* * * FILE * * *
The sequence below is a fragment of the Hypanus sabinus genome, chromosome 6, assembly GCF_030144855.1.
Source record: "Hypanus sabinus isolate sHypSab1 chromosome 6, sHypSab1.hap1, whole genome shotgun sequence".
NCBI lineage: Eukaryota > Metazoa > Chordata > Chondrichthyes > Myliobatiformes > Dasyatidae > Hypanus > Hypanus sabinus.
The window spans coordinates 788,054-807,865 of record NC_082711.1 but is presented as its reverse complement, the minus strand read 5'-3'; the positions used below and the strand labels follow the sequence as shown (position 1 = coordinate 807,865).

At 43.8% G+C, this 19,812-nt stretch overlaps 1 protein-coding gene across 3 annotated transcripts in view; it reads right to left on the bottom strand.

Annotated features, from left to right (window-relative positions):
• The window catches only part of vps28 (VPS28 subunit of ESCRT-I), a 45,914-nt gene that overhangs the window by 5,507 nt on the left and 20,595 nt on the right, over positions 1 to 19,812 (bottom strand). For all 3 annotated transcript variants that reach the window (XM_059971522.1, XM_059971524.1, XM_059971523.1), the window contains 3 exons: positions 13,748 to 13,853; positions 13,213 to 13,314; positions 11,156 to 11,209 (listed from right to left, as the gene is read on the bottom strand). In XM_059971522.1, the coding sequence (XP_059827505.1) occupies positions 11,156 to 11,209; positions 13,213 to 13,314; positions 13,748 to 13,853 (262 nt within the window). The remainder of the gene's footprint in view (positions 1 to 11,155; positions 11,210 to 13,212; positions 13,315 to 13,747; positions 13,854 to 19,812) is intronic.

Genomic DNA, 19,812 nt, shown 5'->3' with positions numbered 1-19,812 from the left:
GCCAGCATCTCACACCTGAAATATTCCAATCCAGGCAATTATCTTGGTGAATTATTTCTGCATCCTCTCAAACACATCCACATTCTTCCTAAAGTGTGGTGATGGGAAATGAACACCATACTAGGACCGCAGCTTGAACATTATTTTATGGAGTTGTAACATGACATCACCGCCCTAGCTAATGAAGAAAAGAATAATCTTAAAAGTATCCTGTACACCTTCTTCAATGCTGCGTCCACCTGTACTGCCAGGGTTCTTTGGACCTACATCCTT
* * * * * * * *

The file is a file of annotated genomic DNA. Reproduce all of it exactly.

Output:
The sequence below is a fragment of the Hypanus sabinus genome, chromosome 6, assembly GCF_030144855.1.
Source record: "Hypanus sabinus isolate sHypSab1 chromosome 6, sHypSab1.hap1, whole genome shotgun sequence".
NCBI lineage: Eukaryota > Metazoa > Chordata > Chondrichthyes > Myliobatiformes > Dasyatidae > Hypanus > Hypanus sabinus.
The window spans coordinates 788,054-807,865 of record NC_082711.1 but is presented as its reverse complement, the minus strand read 5'-3'; the positions used below and the strand labels follow the sequence as shown (position 1 = coordinate 807,865).

At 43.8% G+C, this 19,812-nt stretch overlaps 1 protein-coding gene across 3 annotated transcripts in view; it reads right to left on the bottom strand.

Annotated features, from left to right (window-relative positions):
• The window catches only part of vps28 (VPS28 subunit of ESCRT-I), a 45,914-nt gene that overhangs the window by 5,507 nt on the left and 20,595 nt on the right, over positions 1 to 19,812 (bottom strand). For all 3 annotated transcript variants that reach the window (XM_059971522.1, XM_059971524.1, XM_059971523.1), the window contains 3 exons: positions 13,748 to 13,853; positions 13,213 to 13,314; positions 11,156 to 11,209 (listed from right to left, as the gene is read on the bottom strand). In XM_059971522.1, the coding sequence (XP_059827505.1) occupies positions 11,156 to 11,209; positions 13,213 to 13,314; positions 13,748 to 13,853 (262 nt within the window). The remainder of the gene's footprint in view (positions 1 to 11,155; positions 11,210 to 13,212; positions 13,315 to 13,747; positions 13,854 to 19,812) is intronic.

Genomic DNA, 19,812 nt, shown 5'->3' with positions numbered 1-19,812 from the left:
GCCAGCATCTCACACCTGAAATATTCCAATCCAGGCAATTATCTTGGTGAATTATTTCTGCATCCTCTCAAACACATCCACATTCTTCCTAAAGTGTGGTGATGGGAAATGAACACCATACTAGGACCGCAGCTTGAACATTATTTTATGGAGTTGTAACATGACATCACCGCCCTAGCTAATGAAGAAAAGAATAATCTTAAAAGTATCCTGTACACCTTCTTCAATGCTGCGTCCACCTGTACTGCCAGGGTTCTTTGGACCTACATCCTT